Thierry Neuville will head into the final day of the Ypres Rally with a lead of 10.1 seconds over Hyundai Motorsport team-mate Craig Breen as they fight for victory on the World Rally Championship’s newest event.
Breen started the day with two stage wins to halve Neuville’s lead, then Neuville struck back on the next two while Elfyn Evans picked up Toyota’s first stage win of the weekend.
Sébastien Ogier started the afternoon loop by adding to Toyota’s stage-win tally while Breen cut into Neuville’s advantage again, but then the Belgian used home road knowledge to bring his lead back to roughly where it had been at the start of the day by beating Breen on the next two.
There was talk of team orders through Saturday, and both Neuville and Breen (pictured above) seemed more focused on the battle for third between the Toyota drivers behind rather than their own fight for position, though Breen kept the pressure on where he could.
On SS16 Mesen – Middelhoek, the final stage of the day, Neuville went fastest by 1.1s over Toyota’s Kalle Rovanperä, with Breen only fifth fastest and 2.9s behind.
“It’s been a nice day, I’ve enjoyed it from start to finish,” said Breen.
“I’m a little bit sad that this is the end of the Flanders part of the rally because this is really the home of Ypres Rally.
“So a little bit sad to be driving out tomorrow morning, but a new day in Spa tomorrow. Not so many kilometers, but a lot of room for mistakes, a lot of room for some tricky stages. But I’m super happy with our performance today. We’ve taken another big step.”
Neuville, who has brought his lead into double figures for the first time, said he knew it was going to be “a challenging day” and was relieved to make it to the finish.
“Nothing is done yet, but a big part of the rally has been managed by us very well so far, and the car is working well,” he said.
“I’m happy with the performance so far. Of course it’s always nice when you go more flat-out, but we have to manage and we need to be clever.”
Evans still holds onto third place in his Toyota Yaris WRC, but the upturn in Rovanperä’s pace on SS16 was because over the afternoon loop he had been losing touch with Evans and coming under pressure from Ogier, meaning he needed to react.
“For sure I’m not giving up that easily,” Rovanperä said.
“Tomorrow will be tricky. Again, a new style of stages, completely different than what we have here.”
He ended the day 3.3s behind Evans, and just a single second ahead of Ogier, who had his nominal time from the red-flagged SS10 adjusted to be a couple of seconds faster as he originally completed the stage at transit speed.
“The form was a bit the same yesterday that [Ogier] was a bit stronger on second pass,” Evans said of his under-pressure third place. “I think we were closer to him in general, but yeah it’s close.”
The last two World Rally Cars still in competition are Ott Tänak, in a lonely sixth place in his Hyundai, and M-Sport Ford’s Gus Greensmith.
On SS16, Greensmith went 16.5s slower than he did on the first run of the stage as the result of being stuck in road mode with his engine.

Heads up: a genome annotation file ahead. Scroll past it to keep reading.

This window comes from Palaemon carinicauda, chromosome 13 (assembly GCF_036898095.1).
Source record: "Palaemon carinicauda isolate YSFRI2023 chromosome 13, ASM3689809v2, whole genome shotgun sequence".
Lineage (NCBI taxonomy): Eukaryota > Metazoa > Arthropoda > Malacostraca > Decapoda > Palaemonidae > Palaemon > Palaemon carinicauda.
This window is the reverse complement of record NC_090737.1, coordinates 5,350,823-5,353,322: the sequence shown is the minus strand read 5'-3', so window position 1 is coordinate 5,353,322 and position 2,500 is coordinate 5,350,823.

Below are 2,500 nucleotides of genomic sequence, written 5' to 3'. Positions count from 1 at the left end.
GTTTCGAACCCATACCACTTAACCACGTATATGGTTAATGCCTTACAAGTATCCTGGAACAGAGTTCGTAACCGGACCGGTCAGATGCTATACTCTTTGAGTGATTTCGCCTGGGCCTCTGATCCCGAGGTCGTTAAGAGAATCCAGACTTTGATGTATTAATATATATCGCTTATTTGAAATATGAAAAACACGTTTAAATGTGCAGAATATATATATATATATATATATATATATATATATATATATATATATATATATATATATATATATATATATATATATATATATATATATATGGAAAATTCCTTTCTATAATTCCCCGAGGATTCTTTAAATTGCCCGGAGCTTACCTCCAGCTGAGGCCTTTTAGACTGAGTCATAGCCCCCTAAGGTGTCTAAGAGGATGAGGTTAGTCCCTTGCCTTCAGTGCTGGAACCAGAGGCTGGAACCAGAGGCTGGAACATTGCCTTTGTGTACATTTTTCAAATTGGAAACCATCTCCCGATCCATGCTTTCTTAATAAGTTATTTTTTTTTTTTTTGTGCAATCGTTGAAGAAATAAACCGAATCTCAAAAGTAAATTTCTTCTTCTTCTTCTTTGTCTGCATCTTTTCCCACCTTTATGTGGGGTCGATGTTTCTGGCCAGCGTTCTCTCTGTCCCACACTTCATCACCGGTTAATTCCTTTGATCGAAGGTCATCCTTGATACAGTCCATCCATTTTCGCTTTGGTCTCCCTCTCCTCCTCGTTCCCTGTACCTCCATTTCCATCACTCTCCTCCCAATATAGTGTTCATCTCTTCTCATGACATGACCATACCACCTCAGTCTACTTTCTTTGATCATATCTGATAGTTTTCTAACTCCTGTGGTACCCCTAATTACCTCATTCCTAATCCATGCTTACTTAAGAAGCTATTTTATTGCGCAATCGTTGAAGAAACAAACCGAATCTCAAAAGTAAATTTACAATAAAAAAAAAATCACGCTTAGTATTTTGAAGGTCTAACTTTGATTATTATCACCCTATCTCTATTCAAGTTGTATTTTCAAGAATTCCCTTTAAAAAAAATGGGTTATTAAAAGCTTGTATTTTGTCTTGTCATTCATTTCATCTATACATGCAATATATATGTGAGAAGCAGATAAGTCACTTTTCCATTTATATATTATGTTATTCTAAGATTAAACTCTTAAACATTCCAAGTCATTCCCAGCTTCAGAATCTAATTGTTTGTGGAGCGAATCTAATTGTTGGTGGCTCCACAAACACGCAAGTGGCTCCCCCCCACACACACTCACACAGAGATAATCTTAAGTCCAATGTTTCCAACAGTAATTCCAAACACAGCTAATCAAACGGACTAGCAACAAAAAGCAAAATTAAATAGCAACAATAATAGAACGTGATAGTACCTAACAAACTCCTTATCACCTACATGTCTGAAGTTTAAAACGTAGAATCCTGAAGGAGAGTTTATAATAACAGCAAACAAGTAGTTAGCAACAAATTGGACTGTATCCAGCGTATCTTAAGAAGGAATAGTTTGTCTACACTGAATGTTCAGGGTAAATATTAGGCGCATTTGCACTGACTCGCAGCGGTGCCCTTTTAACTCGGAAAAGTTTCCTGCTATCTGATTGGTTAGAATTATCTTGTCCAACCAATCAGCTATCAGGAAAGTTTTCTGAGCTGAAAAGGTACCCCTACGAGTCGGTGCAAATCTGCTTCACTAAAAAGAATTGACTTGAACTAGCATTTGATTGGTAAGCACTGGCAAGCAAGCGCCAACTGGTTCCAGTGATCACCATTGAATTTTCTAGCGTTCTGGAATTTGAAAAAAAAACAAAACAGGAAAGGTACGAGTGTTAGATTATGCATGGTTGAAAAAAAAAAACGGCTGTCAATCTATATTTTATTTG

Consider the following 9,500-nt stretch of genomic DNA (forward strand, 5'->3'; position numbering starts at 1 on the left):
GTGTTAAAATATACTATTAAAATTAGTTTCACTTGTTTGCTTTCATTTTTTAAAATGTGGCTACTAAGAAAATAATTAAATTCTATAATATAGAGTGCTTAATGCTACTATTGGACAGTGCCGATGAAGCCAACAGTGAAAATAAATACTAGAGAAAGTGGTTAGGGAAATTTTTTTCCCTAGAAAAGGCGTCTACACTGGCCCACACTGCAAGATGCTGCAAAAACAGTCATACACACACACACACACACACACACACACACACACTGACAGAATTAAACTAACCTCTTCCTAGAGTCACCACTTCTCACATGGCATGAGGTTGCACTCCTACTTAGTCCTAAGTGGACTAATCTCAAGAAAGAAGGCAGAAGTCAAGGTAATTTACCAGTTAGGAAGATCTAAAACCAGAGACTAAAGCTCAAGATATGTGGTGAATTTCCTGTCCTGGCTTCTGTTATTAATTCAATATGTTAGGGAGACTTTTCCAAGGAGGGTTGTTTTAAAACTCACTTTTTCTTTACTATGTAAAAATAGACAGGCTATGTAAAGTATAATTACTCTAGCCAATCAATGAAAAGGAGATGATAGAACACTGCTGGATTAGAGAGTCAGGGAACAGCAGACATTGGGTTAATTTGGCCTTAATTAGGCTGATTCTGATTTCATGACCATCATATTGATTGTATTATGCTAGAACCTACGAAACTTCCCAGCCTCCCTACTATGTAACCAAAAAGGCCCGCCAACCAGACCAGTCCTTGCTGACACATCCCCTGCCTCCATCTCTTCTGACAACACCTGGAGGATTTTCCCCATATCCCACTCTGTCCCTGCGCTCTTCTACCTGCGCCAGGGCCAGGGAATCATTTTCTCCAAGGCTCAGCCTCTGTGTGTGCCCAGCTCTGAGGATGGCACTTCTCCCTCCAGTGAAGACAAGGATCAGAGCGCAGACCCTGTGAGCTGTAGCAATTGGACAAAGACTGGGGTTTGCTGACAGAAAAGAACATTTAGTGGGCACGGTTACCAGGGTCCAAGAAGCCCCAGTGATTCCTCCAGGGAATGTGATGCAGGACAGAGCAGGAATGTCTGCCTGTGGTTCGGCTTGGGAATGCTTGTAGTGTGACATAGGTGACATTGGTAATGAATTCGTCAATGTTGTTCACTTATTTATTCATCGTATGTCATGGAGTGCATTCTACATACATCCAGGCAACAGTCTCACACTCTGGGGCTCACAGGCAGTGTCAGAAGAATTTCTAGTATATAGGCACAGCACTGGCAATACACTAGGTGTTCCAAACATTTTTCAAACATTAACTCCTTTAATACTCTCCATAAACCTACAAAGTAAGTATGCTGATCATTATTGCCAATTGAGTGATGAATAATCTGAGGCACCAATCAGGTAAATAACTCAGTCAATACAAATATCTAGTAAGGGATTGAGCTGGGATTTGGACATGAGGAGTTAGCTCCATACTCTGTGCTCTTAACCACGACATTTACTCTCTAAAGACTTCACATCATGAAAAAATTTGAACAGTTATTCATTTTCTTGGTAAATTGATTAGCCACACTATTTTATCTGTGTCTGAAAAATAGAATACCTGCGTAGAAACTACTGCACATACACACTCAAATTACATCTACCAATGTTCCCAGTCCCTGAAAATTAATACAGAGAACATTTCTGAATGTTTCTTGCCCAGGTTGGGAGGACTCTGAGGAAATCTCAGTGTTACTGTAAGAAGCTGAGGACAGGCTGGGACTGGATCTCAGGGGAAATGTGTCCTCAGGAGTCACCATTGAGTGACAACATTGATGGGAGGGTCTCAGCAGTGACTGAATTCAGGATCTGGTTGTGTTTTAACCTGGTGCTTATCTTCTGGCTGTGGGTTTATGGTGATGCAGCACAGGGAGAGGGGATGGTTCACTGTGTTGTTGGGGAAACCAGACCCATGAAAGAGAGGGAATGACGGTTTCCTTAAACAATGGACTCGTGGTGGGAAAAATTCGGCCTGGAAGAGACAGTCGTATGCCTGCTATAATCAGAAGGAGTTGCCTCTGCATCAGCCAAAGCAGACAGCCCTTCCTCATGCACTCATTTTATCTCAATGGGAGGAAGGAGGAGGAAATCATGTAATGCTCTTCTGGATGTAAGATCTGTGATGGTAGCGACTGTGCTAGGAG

“All the buttons seem to be working, just not the important one,” he said.
His team-mate Adrien Fourmaux and Toyota’s Takamoto Katsuta have retired from the event, while 2C Competition Hyundai’s Pierre-Louis Loubet ended his Saturday in a ditch in the morning but could return to the rally on Sunday.
Leading WRC2 into the final day is Oliver Solberg, who is giving the Hyundai i20 N Rally2 its competition debut. He’s been fighting his car though as he’s been without power-steering.
“Absolutely crazy. The junctions at the worst,” he said after completing Saturday’s stages. “I had no power in my arms left!”
Jari Huttunen was fastest of the Rally2 cars through SS16 in the sister Hyundai to Solberg’s, and he’s now 3m36.1s behind in the WRC2 classification.
Both are some way behind the fight for WRC3 honors, which has gone on all day between Sebastien Bedoret and Yohan Rossel, with just a few tenths of a second frequently splitting the two.
Rossel drove his Citroën C3 Rally2 through Mesen-Middelhoek 0.1s slower than Huttunen and 1.5s faster than Škoda Fabia Rally2 evo pilot Bedoret, meaning he is now 0.9s behind in their class battle.
Completing the podium at present is Pieter Jan Michiel Cracco, who is a further 22.4s back in another Škoda. He is also Bedoret’s closest rival of those registered for Belgian Rally Championship points on this rally.
Gino Bux leads the FIA R-GT Cup classification by 1m43.4s over Pierre Ragues, better known as the 2013 European Le Mans Series Champion, who is on course to go to the top of the standings as points leader Emmanuel Guigou is absent from Ypres.
Just behind the top R-GT contenders in the overall classification is the first-placed Junior WRC runner Jon Armstrong. The Briton holds an advantage of 1m01.1s over Sami Pajari, with Robert Virves being shuffled back to third place in class.
1 Thierry Neuville/Martijn Wydaeghe (Hyundai) 4m21.2s
2 Kalle Rovanperä/Jonne Halttunen (Toyota) +1.1s
3 Ott Tänak/Martin Järveoja (Hyundai) +2s
4 Sébastien Ogier/Julien Ingrassia (Toyota) 2.3s
5 Craig Breen/Paul Nagle (Hyundai) +2.9s
6 Elfyn Evans/Scott Martin (Toyota) +3.6s
Leading positions after SS16
1 Neuville/Wydaeghe 2h01m57.6s
2 Breen/Nagle +10.1s
3 Evans/Martin +42.4s
4 Rovanperä/Halttunen +45.7s
5 Ogier/Ingrassia +46.7s
6 Tänak/Järveoja +3m55.2s
7 Sebastien Bedoret/Francois Gilbert (Škoda) +10m39.9s
8 Yohan Rossel/Alexandre Coria (Citroën) +10m40.8s
9 Pieter Jan Michiel Cracco/Jaspen Vermeulen (Škoda) +11m03.2s
10 Vincent Verschueren/Filip Cuvelier (Volkswagen) +11m34.8s